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Effects of Surface Damage on the Fatigue of Copper Single Crystals.

White, Joan D. M. (1984) Effects of Surface Damage on the Fatigue of Copper Single Crystals. Doctoral thesis, University of Surrey (United Kingdom)..

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Abstract

Damage in the form of Vickers indentations was introduced into the carefully prepared surfaces of copper single crystals. The specimens were cycled in reversed bending at a low strain amplitude (Et ~ 8 x 10[-4]). Preliminary experiments showed that persistent slip bands readily nucleated in the locality of the indentations but did not form in the regions between them. Subsequent experiments were designed to isolate the features of the indentation primarily responsible for the enhanced formation of PSBs. Potential causes of local stress enhancement were considered to include stress concentration due to a surface pit, stress enhancement near a hardened zone centred on the indentation and residual stresses. Simple models were developed and the stress distributions associated with each of these effects were calculated. The results both of experiments and the calculations of the stress distribution showed that the enhanced PSB formation near indentations was an effect of the plastic deformation produced by indentation rather than a result of stress concentration near a surface pit. However, the results of fatigue tests in which specimens were annealed after indentation showed that such stress concentrators were potentially damaging. These experiments also showed that the dislocation structures remaining in the locality of indentations after high temperature annealing treatments contributed to the enhanced nucleation of PSBs.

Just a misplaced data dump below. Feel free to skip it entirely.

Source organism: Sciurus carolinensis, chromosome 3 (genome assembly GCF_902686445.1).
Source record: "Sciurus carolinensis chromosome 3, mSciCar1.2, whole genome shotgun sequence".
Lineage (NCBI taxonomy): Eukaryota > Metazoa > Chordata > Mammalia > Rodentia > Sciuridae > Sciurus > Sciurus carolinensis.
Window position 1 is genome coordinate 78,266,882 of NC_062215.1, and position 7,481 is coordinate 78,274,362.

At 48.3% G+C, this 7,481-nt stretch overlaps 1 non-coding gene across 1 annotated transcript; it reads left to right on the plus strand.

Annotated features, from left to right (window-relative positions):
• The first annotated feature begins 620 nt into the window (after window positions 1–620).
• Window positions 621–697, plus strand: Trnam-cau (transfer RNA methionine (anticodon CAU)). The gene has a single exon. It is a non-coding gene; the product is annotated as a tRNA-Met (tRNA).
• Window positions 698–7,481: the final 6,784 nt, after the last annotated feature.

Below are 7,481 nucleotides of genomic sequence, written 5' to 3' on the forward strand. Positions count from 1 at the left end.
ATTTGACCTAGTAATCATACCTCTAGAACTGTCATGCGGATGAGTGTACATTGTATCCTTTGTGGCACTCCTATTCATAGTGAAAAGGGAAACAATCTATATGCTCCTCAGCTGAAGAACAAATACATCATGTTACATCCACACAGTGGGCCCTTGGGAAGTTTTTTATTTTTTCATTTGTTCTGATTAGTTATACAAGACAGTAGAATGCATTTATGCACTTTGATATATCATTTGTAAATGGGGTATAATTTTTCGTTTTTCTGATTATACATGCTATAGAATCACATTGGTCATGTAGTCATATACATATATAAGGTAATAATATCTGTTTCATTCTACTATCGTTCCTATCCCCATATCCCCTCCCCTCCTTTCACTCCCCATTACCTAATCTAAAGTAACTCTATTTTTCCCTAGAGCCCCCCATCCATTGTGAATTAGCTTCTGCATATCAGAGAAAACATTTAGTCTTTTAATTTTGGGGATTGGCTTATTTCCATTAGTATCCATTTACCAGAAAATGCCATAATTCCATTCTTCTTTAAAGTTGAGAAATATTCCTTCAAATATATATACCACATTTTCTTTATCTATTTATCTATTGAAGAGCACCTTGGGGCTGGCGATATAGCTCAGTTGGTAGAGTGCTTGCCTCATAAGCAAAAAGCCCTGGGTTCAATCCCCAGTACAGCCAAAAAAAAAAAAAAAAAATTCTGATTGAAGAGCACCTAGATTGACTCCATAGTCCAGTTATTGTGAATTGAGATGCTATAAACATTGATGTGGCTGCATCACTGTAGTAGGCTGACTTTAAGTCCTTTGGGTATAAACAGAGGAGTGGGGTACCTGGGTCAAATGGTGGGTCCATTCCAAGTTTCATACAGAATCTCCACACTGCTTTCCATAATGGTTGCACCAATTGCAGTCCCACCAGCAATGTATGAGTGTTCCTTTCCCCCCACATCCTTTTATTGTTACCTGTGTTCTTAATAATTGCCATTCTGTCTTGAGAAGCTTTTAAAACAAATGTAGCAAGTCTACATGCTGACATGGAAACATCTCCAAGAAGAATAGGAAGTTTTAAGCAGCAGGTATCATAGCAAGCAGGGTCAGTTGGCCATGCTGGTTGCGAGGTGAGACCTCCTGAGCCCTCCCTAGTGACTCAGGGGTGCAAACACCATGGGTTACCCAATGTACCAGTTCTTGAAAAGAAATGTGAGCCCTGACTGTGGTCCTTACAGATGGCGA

Item Type: Thesis (Doctoral)
Divisions : Theses
Authors :
NameEmailORCID
White, Joan D. M.
Date : 1984
Contributors :
ContributionNameEmailORCID
http://www.loc.gov/loc.terms/relators/THS
Additional Information : Thesis (Ph.D.)--University of Surrey (United Kingdom), 1984.
Depositing User : EPrints Services
Date Deposited : 22 Jun 2018 15:17
Last Modified : 06 Nov 2018 16:54
URI: http://epubs.surrey.ac.uk/id/eprint/848559

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